Why 45% of the software features are never used?

Most people when they look at this research see a problem in software development. Based on empirical data, that is usually not the case.

Let’s say you have a ₹4,00,000 to build a software product. After much effort to identify funding sources and justify future benefits, you decide to try to maximize the return on the budget by going through a traditional buying process.

So you have your team of 2 people who will be spending the next two months building out a long list of requirements including functionality, integration, scalability, security, and requirements for the vendors. This 25K internal cost is justified by the creation of an RFP. This RFP will be sent out to whoever the organization has worked with in the past and several others.

To make sure the vendors have enough time, a 3-week timeframe is laid out including questions due week one, a vendor Q&A week two and responses due week 3. Some vendors did not ask any questions and others suggested different approaches than what was suggested in the RFP. Each of these was eliminated since obviously, they can’t follow instructions.

Of the four responses, two suggested an initial estimating or discovery phase before an exact quote could be given.  Since there was a cost to this, these responses were rated lower. The remaining two responses each had fixed bid responses and required a meeting to confirm expectations and next steps. The decision was to bring these two vendors back in and play them against each other to potentially lower their bid to ₹2,50,000. Great!  ₹125,000 buffer or savings available.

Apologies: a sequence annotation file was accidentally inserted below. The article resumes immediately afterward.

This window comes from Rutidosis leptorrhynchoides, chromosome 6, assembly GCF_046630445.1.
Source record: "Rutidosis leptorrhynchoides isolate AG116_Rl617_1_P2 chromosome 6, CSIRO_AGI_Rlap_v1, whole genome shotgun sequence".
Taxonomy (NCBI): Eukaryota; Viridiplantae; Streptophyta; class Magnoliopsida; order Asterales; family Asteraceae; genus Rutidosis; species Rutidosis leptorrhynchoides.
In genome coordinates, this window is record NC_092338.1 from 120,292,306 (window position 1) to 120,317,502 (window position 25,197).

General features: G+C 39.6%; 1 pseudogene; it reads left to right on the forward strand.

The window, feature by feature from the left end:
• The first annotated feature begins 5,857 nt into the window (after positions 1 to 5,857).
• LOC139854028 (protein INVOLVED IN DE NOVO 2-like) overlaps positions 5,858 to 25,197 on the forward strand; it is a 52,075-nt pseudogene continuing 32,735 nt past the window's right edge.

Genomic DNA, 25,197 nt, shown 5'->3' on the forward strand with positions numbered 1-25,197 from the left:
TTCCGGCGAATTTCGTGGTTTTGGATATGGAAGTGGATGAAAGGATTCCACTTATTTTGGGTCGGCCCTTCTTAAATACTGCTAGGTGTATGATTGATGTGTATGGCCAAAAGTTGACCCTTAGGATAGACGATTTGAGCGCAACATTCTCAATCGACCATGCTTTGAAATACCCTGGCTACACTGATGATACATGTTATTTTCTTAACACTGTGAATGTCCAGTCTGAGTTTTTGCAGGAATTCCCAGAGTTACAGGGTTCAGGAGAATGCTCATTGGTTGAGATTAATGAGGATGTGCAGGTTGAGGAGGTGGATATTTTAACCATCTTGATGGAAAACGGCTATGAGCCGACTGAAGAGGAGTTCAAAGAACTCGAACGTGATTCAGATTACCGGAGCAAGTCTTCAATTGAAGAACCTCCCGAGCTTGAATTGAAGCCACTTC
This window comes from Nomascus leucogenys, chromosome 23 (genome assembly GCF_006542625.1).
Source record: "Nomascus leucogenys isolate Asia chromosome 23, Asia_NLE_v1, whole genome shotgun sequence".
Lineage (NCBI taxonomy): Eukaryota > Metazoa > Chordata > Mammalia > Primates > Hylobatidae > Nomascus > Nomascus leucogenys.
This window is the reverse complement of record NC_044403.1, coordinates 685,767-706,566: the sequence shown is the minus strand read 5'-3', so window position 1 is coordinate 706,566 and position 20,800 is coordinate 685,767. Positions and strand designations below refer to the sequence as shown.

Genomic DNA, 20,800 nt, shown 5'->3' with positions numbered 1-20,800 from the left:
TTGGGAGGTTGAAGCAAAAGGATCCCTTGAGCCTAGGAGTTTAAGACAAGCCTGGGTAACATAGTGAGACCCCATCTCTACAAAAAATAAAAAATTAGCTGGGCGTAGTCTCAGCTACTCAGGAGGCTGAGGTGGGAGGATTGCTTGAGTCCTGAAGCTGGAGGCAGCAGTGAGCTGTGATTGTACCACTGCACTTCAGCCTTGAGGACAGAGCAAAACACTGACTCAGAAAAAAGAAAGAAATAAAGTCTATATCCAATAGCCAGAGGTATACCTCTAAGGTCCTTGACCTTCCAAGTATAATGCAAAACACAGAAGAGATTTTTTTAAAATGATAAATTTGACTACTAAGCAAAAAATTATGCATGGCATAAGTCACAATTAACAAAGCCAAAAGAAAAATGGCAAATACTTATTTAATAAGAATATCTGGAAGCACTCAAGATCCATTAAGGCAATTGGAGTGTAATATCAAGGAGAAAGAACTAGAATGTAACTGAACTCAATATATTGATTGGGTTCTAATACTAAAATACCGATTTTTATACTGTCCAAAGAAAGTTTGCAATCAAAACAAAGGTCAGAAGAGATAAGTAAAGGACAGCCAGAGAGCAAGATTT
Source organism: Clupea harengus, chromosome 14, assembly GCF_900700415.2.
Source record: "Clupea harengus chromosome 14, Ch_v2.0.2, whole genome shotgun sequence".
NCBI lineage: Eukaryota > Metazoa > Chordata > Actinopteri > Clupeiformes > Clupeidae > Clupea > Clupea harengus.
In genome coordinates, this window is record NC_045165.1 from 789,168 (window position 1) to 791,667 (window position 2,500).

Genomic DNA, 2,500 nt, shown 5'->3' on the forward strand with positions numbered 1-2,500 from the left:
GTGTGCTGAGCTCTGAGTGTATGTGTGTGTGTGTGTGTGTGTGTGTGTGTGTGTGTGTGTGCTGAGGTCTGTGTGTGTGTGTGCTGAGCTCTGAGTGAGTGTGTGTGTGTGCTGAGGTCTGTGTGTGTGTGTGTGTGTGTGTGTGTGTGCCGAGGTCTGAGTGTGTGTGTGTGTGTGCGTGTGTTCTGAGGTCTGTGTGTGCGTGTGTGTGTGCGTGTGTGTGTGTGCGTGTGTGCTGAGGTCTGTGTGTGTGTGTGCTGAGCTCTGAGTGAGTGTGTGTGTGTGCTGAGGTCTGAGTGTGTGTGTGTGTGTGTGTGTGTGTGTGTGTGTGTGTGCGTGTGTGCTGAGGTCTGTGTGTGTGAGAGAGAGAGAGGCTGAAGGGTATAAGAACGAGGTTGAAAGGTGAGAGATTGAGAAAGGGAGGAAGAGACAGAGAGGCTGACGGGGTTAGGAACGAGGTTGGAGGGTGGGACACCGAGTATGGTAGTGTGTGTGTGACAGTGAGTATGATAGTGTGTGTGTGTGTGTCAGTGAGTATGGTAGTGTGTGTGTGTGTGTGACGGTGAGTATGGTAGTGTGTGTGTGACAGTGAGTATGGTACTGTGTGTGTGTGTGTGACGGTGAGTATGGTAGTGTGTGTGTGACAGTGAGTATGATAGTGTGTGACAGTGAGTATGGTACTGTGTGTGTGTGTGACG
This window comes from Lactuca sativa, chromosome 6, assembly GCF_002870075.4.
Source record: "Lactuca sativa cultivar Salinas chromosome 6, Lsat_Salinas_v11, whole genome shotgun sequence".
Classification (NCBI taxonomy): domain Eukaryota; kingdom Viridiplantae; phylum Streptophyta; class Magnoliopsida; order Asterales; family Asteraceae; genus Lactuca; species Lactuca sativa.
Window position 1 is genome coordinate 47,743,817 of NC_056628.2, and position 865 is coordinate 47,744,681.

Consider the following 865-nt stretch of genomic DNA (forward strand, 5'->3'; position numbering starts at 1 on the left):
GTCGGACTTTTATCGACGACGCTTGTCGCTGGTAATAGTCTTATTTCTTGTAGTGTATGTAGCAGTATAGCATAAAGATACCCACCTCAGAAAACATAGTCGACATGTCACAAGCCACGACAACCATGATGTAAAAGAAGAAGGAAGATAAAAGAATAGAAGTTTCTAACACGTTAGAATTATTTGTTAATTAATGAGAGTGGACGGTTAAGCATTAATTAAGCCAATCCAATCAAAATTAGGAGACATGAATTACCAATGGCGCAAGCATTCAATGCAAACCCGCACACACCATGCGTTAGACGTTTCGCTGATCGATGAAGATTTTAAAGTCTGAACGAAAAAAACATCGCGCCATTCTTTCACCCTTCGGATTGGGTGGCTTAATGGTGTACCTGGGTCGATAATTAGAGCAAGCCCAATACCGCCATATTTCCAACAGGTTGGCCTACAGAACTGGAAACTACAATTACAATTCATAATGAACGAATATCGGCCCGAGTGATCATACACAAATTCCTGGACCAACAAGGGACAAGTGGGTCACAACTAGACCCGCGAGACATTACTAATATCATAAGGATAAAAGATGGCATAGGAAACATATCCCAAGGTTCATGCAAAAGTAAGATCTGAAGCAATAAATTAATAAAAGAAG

After negotiation, contracts, legal and scheduling… a kickoff is scheduled. In the kickoff, a project schedule is communicated with high-level milestones every 3 months.

Prior to Milestone 1, a design session has occurred to make sure the look and feel are right. Also, implementation and integration discussions have occurred and an application architecture has been approved. Documentation has been presented and everything seems to be going well. At Milestone 1 – the vendor presents a summary of the work performed in PowerPoint with architecture diagrams, screenshots of the application and feature summaries. It looks good so far so the second invoice is approved.

Whether the rest of the project goes perfectly or not, in this model… almost half of the budget has been spent. To date, no functionality could be released to users to return value on the investment. The risk that the remaining budget can deliver the functionality of value is huge. Whether the selected team or vendor is using agile software development, waterfall or no process, this is a failure by the organization stakeholders to create an effective decision making process flow.

The majority of projects at this point will go longer than expected, have quality problems and cost significantly more. Also, the waste in negotiating scope, who said what, when and other pain may still not get anything of value to production. This is why 45% of software features in production today are never used (or deliver NO value).

At a minimum, please ask why, a few times when a large project is pushed forward using a big process. You might find that there are no good answers and you can help improve the value of features delivered for the investment.

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